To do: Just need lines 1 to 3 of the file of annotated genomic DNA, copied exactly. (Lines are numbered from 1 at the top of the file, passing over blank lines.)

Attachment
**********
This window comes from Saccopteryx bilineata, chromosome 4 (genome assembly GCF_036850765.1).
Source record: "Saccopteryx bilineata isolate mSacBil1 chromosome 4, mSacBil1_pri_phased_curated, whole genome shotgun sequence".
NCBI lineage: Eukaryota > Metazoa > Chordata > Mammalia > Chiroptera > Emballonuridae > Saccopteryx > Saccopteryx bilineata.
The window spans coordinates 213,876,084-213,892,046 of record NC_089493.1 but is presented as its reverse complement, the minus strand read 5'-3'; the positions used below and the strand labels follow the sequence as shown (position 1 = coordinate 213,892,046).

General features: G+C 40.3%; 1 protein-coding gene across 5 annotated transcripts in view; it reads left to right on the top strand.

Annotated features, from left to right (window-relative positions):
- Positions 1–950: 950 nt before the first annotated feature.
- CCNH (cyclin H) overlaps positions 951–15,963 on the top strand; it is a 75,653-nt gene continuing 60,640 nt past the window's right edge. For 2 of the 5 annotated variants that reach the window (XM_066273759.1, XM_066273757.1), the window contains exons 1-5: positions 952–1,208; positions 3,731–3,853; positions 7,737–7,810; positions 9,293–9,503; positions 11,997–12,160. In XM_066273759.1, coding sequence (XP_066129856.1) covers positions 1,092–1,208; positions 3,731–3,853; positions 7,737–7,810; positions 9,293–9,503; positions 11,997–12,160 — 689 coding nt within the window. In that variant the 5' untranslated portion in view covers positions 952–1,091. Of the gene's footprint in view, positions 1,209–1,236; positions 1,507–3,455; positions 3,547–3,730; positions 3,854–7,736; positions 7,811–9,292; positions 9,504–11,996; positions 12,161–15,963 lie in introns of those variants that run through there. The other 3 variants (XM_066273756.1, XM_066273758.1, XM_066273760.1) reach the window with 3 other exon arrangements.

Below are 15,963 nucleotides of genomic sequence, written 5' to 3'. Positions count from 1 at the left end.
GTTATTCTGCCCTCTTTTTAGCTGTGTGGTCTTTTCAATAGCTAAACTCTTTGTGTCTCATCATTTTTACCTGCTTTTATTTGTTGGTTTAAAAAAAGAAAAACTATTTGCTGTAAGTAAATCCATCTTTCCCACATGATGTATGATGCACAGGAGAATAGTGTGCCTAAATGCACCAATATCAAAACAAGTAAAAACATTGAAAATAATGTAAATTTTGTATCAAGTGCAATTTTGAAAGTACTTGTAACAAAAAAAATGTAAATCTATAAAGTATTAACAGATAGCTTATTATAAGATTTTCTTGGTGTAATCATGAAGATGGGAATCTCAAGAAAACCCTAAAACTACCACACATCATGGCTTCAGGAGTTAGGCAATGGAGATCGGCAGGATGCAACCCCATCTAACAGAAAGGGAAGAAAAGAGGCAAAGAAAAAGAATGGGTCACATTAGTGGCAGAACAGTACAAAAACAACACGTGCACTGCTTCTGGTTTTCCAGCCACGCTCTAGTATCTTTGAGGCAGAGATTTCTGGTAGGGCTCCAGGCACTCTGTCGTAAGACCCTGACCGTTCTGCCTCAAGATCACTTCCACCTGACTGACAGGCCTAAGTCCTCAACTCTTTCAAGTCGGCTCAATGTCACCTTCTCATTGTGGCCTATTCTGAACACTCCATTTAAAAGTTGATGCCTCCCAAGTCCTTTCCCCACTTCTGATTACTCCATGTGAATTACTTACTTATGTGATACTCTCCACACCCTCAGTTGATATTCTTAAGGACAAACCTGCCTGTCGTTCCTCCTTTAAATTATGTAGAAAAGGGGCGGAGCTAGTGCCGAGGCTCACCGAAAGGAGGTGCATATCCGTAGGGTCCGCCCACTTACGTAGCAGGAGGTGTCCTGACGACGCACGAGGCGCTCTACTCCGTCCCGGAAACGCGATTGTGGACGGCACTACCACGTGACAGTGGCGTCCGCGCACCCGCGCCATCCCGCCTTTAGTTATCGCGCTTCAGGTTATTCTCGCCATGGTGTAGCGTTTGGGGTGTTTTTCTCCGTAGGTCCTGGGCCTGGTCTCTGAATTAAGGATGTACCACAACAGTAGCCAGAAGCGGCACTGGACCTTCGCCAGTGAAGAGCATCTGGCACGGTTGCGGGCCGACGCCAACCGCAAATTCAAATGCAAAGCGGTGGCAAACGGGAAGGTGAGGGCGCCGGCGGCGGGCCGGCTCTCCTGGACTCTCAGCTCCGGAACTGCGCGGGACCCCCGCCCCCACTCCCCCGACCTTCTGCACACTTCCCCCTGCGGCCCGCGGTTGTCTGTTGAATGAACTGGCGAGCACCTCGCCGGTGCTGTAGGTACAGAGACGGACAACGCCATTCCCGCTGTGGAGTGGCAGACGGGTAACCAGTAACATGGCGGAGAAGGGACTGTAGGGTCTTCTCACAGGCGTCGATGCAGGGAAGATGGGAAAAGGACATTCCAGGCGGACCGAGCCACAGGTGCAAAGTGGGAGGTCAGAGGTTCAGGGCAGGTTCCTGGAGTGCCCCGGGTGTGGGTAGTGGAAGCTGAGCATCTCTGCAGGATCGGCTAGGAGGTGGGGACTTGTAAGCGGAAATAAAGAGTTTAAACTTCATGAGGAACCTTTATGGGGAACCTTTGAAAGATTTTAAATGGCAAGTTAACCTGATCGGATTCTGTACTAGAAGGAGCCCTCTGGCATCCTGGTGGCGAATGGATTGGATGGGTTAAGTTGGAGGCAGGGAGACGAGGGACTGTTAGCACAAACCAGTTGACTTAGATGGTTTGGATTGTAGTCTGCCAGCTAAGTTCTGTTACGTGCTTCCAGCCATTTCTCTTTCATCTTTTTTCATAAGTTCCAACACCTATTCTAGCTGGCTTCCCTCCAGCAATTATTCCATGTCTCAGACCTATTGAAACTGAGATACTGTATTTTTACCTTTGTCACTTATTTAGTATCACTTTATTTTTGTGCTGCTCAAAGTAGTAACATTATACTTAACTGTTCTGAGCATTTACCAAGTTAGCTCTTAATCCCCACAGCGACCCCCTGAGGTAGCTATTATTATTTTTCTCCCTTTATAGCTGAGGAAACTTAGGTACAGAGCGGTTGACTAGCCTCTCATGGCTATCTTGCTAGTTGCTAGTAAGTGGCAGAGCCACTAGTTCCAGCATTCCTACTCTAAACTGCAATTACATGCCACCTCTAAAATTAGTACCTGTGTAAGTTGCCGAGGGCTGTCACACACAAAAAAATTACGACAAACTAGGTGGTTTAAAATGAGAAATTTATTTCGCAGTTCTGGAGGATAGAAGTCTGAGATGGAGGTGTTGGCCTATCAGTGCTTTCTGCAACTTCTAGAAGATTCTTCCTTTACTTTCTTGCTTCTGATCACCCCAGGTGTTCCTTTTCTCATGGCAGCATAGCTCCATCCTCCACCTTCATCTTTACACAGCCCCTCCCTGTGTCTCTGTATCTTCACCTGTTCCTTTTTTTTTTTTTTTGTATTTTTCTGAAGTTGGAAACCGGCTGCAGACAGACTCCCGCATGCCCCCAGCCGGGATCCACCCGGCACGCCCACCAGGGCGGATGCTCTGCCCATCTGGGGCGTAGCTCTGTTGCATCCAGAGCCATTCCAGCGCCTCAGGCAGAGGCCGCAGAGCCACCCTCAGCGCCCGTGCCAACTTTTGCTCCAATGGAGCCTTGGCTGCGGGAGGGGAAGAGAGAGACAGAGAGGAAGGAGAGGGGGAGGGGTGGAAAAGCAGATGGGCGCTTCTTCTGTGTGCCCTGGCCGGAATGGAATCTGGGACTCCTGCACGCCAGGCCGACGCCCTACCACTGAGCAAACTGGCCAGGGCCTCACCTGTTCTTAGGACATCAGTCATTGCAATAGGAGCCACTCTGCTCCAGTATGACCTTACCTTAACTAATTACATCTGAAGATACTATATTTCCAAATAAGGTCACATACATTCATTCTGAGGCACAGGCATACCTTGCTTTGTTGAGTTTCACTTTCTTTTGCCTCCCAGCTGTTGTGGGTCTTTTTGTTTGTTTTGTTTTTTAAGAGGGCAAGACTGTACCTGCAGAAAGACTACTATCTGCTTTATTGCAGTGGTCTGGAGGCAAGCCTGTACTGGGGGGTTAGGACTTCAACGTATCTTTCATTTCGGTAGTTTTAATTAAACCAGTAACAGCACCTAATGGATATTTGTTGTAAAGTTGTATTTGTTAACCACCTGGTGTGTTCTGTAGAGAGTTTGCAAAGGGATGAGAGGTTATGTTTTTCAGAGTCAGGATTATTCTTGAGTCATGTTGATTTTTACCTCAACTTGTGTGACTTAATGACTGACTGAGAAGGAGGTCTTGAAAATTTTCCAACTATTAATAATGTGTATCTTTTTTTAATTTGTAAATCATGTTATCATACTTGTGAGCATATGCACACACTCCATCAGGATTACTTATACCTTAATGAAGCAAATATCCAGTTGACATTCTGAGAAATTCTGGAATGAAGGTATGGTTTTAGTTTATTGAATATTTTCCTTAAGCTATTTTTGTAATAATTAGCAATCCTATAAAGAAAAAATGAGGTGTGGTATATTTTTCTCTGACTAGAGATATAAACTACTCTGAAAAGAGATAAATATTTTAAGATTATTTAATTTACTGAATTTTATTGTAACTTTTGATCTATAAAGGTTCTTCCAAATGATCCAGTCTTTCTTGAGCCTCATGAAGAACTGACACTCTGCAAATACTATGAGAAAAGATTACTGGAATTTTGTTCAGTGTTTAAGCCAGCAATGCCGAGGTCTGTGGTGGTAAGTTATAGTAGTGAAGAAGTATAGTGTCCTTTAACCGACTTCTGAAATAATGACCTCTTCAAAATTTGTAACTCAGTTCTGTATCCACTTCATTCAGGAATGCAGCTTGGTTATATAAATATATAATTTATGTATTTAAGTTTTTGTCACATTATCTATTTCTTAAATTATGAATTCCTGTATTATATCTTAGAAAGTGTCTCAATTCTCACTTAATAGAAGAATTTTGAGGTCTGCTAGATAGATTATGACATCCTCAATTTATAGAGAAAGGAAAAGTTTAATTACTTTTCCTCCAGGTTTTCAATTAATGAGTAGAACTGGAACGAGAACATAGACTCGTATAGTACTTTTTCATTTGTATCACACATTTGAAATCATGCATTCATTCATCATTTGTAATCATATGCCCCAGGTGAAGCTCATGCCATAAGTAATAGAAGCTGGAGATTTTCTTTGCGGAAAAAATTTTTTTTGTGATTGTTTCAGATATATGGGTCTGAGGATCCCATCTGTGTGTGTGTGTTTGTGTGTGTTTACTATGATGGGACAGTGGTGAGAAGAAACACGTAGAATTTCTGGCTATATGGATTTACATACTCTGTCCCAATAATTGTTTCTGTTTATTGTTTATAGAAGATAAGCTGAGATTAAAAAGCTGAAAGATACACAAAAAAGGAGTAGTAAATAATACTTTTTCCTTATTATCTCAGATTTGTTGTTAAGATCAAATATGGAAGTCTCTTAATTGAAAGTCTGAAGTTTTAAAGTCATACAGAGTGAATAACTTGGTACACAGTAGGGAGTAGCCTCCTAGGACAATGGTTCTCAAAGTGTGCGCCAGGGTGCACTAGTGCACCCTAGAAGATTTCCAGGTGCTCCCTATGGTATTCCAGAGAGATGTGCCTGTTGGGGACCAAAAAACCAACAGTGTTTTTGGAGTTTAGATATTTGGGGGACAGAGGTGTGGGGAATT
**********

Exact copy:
This window comes from Saccopteryx bilineata, chromosome 4 (genome assembly GCF_036850765.1).
Source record: "Saccopteryx bilineata isolate mSacBil1 chromosome 4, mSacBil1_pri_phased_curated, whole genome shotgun sequence".
NCBI lineage: Eukaryota > Metazoa > Chordata > Mammalia > Chiroptera > Emballonuridae > Saccopteryx > Saccopteryx bilineata.